H26 Progressive Potpourri

D15 Sports Utility Families

D16 Settled in Suburbia

D17 Cul de Sac Diversity

D18 Suburban Attainment

052 Urban Ambition

N48 Rural Southern Bliss

F22 Fast Track Couples

In my consulting work in urban centers across the country, I have observed that many aging, declining, Euro-American churches are overtaken by urban expansion.

These churches have the potential to build bi-racial relationships in 3 ways:

1. Build friendships via relationships in the same Family Group (in this case called Suburban Style.)

    • Established churches often do include households from D16 Settled in Suburbia of the same family group as D18 Suburban Attainment. They are well educated older families and empty nesters living close enough to downtown to take advantage of cultural opportunities, and far enough to escape the traffic. Additionally, they may serve on the boards of non-profits. They appreciate black culture, and they are apt to sustain bi-racial friendships in the context of social services and cultural events.

2. Build friendships with people living in close proximity.

    • Established churches often include households from F22 Fast Track Couples. These are young singles and couples living fashionable lives in urban neighborhoods. Some are in new apartment buildings; others might be renovating homes. Furthermore, They value cross-cultural experience and bi-racial friendships and may frequent the same restaurants, coffee houses, gyms, and parks as D18 Suburban Attainment. They may live in a theological blur, but they can be all-in for social justice. Look closely and you will see them marching right beside their D18 friends in protest.

3. Build friendships through lifestyle compatibility.

    • Established churches often include households from B07 Generational Soup. They may be a mix of cultures and languages, but they share many attitudes and habits with D18 Suburban Attainment. Extended families, cultural roots, economic and career ambitions, negative experiences of discrimination, and a desire for equality, a passion for community safety, and much more. They participate in the same PTA’s, chat in the same long waiting lines, play at the same community centers.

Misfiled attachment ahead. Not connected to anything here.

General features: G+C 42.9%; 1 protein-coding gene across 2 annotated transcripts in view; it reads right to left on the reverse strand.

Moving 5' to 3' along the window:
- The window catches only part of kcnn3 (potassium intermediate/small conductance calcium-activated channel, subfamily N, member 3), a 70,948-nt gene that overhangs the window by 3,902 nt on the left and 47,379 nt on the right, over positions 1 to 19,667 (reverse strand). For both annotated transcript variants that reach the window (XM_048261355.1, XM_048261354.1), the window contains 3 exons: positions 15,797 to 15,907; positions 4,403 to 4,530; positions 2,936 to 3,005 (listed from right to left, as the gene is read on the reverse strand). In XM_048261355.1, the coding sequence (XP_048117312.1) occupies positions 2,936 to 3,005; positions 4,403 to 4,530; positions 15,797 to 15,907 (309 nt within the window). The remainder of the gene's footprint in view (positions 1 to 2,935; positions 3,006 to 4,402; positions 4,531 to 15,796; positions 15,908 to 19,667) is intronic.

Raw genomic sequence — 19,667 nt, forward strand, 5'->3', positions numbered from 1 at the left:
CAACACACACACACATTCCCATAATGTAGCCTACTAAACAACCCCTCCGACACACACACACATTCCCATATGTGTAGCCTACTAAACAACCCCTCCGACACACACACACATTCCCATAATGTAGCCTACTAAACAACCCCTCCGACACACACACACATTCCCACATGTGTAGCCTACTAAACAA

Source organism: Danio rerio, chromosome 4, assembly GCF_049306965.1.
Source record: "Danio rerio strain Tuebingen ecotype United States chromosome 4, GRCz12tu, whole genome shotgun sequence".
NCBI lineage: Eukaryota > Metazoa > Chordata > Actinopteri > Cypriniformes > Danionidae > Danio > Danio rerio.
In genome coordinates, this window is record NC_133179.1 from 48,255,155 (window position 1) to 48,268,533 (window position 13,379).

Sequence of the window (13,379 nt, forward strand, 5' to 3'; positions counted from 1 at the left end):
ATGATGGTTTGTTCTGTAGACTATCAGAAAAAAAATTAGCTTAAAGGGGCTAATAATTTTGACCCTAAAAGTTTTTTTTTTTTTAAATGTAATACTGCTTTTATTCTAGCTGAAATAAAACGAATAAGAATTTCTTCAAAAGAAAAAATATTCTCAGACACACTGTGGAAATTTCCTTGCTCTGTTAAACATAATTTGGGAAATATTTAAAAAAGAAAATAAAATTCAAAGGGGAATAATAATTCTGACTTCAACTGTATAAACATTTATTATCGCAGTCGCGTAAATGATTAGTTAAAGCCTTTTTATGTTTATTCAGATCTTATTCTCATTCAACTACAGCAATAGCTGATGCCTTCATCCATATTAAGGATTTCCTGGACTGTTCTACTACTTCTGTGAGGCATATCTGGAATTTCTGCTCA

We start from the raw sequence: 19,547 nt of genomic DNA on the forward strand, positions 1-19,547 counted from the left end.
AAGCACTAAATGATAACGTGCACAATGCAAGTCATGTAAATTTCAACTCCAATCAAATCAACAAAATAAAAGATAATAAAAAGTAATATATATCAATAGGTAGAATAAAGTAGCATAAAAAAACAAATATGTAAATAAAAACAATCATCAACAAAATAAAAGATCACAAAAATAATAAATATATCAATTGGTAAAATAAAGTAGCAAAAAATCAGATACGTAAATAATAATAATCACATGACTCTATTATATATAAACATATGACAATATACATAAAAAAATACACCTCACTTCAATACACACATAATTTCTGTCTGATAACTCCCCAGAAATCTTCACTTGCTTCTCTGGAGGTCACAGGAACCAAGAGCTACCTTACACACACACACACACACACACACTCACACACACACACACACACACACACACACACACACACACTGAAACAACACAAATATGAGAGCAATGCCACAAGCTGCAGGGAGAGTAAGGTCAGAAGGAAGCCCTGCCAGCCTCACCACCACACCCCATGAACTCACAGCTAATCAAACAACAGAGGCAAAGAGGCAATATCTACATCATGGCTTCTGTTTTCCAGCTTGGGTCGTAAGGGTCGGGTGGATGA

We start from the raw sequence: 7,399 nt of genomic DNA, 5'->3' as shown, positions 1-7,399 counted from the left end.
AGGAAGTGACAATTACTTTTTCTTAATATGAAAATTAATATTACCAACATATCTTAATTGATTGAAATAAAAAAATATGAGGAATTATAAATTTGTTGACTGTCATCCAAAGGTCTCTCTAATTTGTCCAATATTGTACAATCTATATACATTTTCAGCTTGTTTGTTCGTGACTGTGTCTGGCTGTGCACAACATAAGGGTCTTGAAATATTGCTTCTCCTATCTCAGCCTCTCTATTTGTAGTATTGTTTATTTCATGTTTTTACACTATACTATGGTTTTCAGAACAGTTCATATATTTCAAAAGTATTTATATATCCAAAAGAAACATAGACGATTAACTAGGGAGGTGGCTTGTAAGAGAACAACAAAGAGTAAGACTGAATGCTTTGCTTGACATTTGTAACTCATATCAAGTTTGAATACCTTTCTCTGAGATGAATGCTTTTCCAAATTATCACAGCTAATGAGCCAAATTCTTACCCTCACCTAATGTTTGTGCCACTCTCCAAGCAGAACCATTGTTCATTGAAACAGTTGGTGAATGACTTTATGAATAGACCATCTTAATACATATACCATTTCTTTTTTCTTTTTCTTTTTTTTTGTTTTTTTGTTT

The creation of bi-racial or multi-cultural congregations is a two-step process:

1. Build Friendships

    • The Euro-American seniors may not be able to do this, but there are often minority lifestyle segments already in the congregation who can. These are the ones who share similar lifestyle preferences, expectations, ambitions and concerns. They are more likely to invite their bi-racial and multi-cultural friends to church programs that include music, food, and fun; and are more likely to join their bi-racial and multi-cultural friends in social services, public education, and protest marches.

2. Adapt Programs

    • The Euro-American senior church members may not know what to do, but they can give permission to do it. They can empathize with the needs and hopes of people of color. Minority lifestyle segments in the congregation like D16 or F22 or B07 can draw people of color into membership, but only the majority of seniors can invite them into leadership. They can include them on boards and trustees to set policy and adapt programs. The most successful attempts I have seen to create bi-racial and multi-cultural congregations eventually involve Euro-American seniors giving away authority and responsibility for both personnel and property to younger generations and their bi-racial and multi-cultural friends.

The Euro-American aging seniors in many churches overcome by urban expansion genuinely want to be bi-racially welcoming but don’t know what to do or where to start. So look to the other lifestyle segments in your church to build bridges of friendship. It’s not about programs but relationships.

In conclusion, the greatest weapon against racism is empathy. As the Bible says: The harvest of righteousness is sown in peace by those who make peace.

I welcome any and all questions about using MissionInsite for ministry planning and leadership development.

You can reach me at